"Do On It" was original, funny and an absolute must-read for dog lovers.
Told entirely from the point of view of Chet, a large, mixed-breed dog with mismatched ears, who, for reasons we never quite get to, didn't make it all the way through his police dog training but who is now partnered with Bernie, a large, divorced, ex-cop, ancient-Porsche-driving PI.
The story is wrapped around the investigation of the apparent abduction of a teenage girl who is missing but for whom there has been no ransom request.
Bernie knows that something is wrong and is determined to find out what. Chet is right there with him. Bernie does the thinking part and Chet does the grab-the-trouser-leg-and-don't-let-go part.
Seeing the world through Chet's eyes is what makes this book special. Spencer Quinn clearly knows dogs. He captures that ability for sudden, irresistible urges to chase or smell that can distract even the most focused dog. He lets us see how concentration fades in and out, how some memories slip away yet certain smells or sounds become embedded in the psyche. He shows how aggressive growls and stances can happen even before a dog knows he's reacting to something and he captures a dog's irrepressible optimism.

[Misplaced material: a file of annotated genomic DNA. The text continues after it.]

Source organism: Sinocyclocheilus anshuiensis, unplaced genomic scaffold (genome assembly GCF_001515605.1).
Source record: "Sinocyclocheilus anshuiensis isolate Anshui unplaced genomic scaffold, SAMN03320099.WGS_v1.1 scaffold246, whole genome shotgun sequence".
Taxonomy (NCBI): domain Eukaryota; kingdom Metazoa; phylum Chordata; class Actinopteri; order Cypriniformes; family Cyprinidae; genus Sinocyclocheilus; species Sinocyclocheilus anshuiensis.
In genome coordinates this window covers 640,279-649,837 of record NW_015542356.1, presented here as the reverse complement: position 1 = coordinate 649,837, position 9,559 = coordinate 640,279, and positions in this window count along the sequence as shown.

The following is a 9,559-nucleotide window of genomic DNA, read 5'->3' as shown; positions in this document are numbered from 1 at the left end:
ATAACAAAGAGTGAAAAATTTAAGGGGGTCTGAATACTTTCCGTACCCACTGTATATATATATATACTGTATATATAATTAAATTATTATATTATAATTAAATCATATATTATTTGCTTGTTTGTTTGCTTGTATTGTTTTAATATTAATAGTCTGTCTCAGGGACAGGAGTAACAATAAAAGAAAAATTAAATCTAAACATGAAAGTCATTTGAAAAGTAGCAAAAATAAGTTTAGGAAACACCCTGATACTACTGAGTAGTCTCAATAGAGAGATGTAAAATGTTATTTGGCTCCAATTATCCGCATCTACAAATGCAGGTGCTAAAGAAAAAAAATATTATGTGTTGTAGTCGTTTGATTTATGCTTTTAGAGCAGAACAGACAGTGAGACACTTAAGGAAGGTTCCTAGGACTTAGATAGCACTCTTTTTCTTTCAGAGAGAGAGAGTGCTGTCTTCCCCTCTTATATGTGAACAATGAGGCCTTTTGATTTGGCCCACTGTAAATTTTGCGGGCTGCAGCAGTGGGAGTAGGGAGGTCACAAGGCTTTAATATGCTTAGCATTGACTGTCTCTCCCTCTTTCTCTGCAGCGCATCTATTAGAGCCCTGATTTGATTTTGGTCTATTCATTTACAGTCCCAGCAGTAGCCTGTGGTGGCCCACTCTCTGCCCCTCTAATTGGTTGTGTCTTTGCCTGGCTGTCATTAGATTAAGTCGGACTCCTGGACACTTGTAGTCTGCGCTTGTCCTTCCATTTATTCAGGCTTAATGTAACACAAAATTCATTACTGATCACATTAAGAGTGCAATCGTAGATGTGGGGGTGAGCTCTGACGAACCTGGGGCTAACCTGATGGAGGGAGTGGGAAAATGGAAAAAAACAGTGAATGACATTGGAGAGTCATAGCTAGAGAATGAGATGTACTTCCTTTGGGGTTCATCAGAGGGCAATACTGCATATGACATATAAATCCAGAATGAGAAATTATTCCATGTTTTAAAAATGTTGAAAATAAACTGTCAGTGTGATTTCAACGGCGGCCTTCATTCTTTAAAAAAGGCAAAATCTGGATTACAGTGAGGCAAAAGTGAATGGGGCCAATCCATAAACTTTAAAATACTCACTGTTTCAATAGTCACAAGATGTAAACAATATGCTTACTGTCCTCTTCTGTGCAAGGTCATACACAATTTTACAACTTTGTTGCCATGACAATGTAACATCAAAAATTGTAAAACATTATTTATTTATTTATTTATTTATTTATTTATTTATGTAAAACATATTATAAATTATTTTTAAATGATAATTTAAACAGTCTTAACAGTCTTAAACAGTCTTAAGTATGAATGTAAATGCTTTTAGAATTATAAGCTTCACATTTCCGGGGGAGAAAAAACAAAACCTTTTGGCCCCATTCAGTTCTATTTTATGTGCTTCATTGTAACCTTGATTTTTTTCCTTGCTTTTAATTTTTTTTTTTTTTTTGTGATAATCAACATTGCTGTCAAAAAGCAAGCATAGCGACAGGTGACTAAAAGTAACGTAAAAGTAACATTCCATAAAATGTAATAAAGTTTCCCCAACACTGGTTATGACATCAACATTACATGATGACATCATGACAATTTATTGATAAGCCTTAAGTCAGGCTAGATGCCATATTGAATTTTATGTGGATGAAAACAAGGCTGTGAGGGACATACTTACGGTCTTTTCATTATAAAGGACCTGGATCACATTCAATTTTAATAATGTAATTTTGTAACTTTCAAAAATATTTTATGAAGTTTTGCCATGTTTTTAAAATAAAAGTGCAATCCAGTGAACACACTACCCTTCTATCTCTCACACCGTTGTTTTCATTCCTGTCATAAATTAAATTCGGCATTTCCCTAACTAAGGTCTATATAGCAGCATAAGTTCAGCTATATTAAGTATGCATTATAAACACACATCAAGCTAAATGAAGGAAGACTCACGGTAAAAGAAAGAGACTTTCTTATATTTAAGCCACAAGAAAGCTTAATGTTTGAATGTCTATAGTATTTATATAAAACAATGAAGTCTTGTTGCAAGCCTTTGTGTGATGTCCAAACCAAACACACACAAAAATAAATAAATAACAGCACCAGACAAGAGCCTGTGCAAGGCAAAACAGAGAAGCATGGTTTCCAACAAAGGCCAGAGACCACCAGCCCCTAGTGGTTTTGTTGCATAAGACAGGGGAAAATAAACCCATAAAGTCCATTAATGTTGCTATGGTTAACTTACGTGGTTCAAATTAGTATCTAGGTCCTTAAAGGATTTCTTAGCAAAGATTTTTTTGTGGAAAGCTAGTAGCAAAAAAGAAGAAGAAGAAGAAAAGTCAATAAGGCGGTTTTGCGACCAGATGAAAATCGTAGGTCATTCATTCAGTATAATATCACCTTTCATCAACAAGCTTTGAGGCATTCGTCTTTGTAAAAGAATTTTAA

Chet's vocabulary is limited but he is a natural raconteur. He starts many tales that he doesn't finish, comes back to tales he's told before and punctuates many stories with: "We, Bernie and me...". He finds humans, even Bernie, limited in strange ways but still often worthy of love and devotion.
At one point, Chet and Bernie become separated and Chet's life is in danger. He is not truly conscious of this until the very last minute, yet I found the whole thing almost unbearably tense. I couldn't have borne an "Old Yeller" moment.
Bernie's character emerges strongly as the book progresses, giving me a kind of double-exposure view - once as Chet sees him: the human with the second-best smell in the world, who can make things happen, solve puzzles and silence whole rooms of people, even if he does have a strange obsession about water - and once as the ex-cop now struggling PI that the rest of us might see.
I also enjoyed the relationship between Chet and his best canine friend and close neighbour, Iggy. It's very much a dog thing, characterised by exchanges like:
"Iggy barked. I barked back. He barked. I barked. He barked. I barked. He barked. I barked. Bernie said, "Chet! Stop that." I tried to stop."
In the first hour or so of this book, I wasn't really won over, but I stuck with it and was soon carried along by characters that I cared about (some of them even human) and a plot that was just twisty enough and tense enough to keep me wanting to know what happened next.
This is the start of a series of Chet and Bernie books. I'll be back for more.